What is meant by General Anti-Avoidance Rule?

What is meant by General Anti-Avoidance Rule?

General Anti-avoidance Rule (GAAR) is a concept which generally empowers the Revenue Authority in a country to deny tax benefit of transactions or arrangements which do not have any commercial substance and the only purpose of such a transaction is achieving the tax benefit.

Is the general anti-avoidance provisions?

Part ivA of the income Tax Act is the general anti‑avoidance rule for income tax. it protects the integrity of our income tax system by ensuring that arrangements that have been contrived to obtain tax benefits will fail.

Which is not a requirement for the general anti-avoidance rule to apply?

Subsection 245(4) states that the rule does not apply to an avoidance transaction if it may reasonably be considered that the transaction would not result in a misuse of the provisions of the Act or an abuse having regard to the provisions of the Act read as a whole.

When can Gaar apply?

GAAR applies to any arrangement that is considered an Impermissible Avoidance Arrangement (IAA). Furthermore, under its provisions, certain transactions are deemed to lack commercial substance. GAAR is not merely restricted to cross-border transactions, but also applies to domestic arrangements.

What is GAAR Upsc?

The General Anti-Avoidance Rule (GAAR) is an anti-tax avoidance law in India. It came into effect on 1st April 2017. In this article, we present all the important information about this law for the IAS exam. This comes under both the economy and governance sections of the UPSC syllabus.

Is GAAR implemented in India?

GAAR was finally introduced in India by then Finance Minister, Pranab Mukherjee, on 16 March 2012 during the Budget session introduced vide Finance Act, 2012.

What is Division 7A ATO?

Division 7A is part of the Income Tax Assessment Act 1936 and is intended to prevent profits or assets being provided to shareholders or their associates tax free. A Division 7A deemed dividend is generally unfranked.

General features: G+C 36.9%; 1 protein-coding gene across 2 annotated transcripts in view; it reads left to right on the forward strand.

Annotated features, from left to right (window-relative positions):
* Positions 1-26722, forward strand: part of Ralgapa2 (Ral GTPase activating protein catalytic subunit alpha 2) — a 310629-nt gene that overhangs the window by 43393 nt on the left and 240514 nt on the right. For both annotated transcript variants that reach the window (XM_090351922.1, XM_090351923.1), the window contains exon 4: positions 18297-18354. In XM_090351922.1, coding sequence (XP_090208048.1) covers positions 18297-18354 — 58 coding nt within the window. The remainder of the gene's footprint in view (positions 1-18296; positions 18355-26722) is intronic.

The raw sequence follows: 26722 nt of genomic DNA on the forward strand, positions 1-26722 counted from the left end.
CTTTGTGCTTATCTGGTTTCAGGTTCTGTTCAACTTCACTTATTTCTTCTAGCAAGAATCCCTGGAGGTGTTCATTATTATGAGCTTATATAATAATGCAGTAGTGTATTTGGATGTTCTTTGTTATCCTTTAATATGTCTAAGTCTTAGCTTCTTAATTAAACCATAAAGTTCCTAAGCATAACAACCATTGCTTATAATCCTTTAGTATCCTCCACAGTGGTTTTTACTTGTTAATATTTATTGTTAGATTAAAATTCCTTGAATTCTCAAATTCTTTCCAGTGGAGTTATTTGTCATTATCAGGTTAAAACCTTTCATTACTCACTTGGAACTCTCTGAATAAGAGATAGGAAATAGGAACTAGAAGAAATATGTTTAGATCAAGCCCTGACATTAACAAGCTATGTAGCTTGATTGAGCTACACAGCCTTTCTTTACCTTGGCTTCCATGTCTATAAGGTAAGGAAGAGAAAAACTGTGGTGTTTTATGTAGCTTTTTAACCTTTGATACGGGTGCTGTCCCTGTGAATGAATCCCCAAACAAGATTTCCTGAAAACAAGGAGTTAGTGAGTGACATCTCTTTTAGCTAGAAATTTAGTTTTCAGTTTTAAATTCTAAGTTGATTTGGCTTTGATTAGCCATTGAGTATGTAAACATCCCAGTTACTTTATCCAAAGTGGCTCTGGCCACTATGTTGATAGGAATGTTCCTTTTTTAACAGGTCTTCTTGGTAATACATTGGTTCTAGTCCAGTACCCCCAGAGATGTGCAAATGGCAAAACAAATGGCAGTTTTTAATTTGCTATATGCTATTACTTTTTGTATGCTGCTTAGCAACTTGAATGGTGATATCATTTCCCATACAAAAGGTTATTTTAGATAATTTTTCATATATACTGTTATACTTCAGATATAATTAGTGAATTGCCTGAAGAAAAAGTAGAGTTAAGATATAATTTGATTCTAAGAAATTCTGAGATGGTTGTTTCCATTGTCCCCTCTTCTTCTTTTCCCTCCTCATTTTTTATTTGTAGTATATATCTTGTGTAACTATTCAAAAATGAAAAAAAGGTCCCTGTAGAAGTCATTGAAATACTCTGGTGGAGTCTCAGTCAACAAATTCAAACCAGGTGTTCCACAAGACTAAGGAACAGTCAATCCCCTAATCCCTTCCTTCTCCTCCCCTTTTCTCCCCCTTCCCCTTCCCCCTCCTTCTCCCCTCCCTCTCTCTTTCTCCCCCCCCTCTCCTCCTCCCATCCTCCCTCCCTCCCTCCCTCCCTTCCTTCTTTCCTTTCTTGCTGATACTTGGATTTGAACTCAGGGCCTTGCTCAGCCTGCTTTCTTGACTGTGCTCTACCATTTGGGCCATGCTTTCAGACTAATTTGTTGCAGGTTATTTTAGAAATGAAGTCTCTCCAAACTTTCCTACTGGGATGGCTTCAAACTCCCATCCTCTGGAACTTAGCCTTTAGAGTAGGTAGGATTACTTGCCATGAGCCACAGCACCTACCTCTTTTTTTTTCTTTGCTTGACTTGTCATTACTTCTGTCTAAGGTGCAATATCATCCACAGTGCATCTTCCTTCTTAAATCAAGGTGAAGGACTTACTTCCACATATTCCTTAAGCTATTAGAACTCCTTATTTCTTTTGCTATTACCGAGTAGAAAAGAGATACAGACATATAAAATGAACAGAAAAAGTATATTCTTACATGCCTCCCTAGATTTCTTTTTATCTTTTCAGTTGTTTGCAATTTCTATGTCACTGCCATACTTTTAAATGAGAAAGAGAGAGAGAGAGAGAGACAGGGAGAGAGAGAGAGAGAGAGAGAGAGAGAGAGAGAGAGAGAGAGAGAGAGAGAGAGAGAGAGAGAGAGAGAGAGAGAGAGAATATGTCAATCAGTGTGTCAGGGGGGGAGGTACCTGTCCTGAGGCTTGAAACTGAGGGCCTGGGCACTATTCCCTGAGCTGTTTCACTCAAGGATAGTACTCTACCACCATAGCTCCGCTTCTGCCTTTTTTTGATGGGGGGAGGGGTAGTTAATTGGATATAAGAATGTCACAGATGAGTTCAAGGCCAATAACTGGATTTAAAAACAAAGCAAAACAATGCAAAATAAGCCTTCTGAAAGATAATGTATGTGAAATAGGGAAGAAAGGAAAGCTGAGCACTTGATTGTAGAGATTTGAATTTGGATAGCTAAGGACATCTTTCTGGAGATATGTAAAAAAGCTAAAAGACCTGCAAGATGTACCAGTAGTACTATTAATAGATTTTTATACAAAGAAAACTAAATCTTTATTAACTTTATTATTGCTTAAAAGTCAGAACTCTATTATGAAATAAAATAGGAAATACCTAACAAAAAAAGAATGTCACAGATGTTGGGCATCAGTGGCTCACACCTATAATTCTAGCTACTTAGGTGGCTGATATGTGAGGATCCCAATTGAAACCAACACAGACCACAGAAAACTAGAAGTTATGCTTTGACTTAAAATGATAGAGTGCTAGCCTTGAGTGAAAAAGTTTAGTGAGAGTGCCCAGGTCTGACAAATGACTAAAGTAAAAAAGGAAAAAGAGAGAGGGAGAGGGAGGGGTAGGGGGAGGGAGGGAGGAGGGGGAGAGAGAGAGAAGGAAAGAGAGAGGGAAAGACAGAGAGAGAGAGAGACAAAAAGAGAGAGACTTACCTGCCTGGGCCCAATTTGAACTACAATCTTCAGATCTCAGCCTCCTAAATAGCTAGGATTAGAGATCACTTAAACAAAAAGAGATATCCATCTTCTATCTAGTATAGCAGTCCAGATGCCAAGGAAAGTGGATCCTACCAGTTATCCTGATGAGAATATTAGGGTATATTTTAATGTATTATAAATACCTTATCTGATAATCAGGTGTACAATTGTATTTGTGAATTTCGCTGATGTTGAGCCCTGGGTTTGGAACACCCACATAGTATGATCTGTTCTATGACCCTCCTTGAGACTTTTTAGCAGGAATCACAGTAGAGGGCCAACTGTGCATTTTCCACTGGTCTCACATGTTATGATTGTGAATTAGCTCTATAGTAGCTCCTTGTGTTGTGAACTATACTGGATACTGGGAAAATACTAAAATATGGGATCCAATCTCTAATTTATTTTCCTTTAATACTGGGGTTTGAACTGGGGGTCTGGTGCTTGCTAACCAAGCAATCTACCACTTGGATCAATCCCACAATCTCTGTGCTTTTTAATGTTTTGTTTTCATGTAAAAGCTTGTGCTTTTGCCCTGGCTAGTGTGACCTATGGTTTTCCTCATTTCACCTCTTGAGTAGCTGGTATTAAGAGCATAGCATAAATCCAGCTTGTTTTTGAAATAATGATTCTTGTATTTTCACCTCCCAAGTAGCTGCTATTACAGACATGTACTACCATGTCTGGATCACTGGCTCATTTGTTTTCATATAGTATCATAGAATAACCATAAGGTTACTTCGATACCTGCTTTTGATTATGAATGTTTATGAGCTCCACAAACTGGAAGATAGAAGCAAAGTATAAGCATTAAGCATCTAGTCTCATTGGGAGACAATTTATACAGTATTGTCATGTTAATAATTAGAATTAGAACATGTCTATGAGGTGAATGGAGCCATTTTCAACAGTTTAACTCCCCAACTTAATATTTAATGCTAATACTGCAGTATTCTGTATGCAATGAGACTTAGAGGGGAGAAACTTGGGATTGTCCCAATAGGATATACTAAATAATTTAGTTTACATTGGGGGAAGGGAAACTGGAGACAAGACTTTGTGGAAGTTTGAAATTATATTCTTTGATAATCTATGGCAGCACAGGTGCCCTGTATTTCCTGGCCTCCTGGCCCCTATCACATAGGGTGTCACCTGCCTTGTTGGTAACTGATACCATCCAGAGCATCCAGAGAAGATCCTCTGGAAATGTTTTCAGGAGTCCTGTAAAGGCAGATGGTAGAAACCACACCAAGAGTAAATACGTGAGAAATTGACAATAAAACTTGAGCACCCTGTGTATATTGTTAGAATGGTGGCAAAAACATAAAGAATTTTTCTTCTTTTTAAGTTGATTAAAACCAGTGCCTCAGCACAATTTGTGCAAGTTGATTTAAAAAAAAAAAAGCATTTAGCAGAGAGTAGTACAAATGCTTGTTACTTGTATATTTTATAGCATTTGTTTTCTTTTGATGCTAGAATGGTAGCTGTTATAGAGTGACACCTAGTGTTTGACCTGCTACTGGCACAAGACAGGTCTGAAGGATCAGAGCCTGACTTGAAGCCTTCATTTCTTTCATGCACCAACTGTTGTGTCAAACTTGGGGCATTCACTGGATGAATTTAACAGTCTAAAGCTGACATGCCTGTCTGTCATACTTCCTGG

What is Gar tax?

The General Anti-Avoidance Rule essentially states that where a transaction, or a series of transactions results in a reduction, avoidance, or deferral of taxes owing, and the transaction or the series of transactions are only being attempted for the tax benefits, the transaction or transactions themselves may be …

What are the three requirements that must be established to permit application of GAAR?

There are three requirements for GAAR to apply: “tax benefit”, “avoidance transaction” and misuse or abuse of the Act.

What do you understand by general anti-avoidance rule GAAR )? Discuss in detail its different provisions and its applicability in Indian context?

GAAR is specifically against transactions where the sole intention is to avoid tax. In this the taxpayers used legal steps which results in tax reduction, which steps would not have been undertaken if there was no tax reduction. This kind of tax avoidance planning is sought to be covered by GAAR.

In which of the following provision GAAR will not apply?

The amendments carried out in the Income Tax Rules state that Rule 10U(1)(d) has been amended to provide that GAAR will not apply to income earned/received by any person from transfer of investments made before April 1, 2017.

What is general anti avoidance rules (Gaar)?

General Anti Avoidance Rules (GAAR) has been introduced to overcome the problem of Tax Avoidance. It is intended to target tax evaders like Indian companies and investors trying to route investments through tax havens in order to avoid taxes. In past, many developed countries have implemented GAAR.

When does an avoidance arrangement lack commercial substance?

The general rule is that an avoidance arrangement lacks commercial substance if it results in a significant tax benefit for a party but does not have a significant effect upon either the business risks or the net cash flow of that party (s 80C).

When does the general anti-avoidance rule apply?

The general anti-avoidance rule can be applied if an avoidance arrangement (in other words, an arrangement that results in a tax benefit) is an “impermissible avoidance arrangement”.

What is an impermissible avoidance arrangement Under GAAR?

GAAR allows tax authorities to call a business arrangement or a transaction ‘impermissible avoidance arrangement’ if they feel it has been primarily entered into to avoid taxes. Once an arrangement is ruled ‘impermissible’ then the tax authorities can deny tax benefits.

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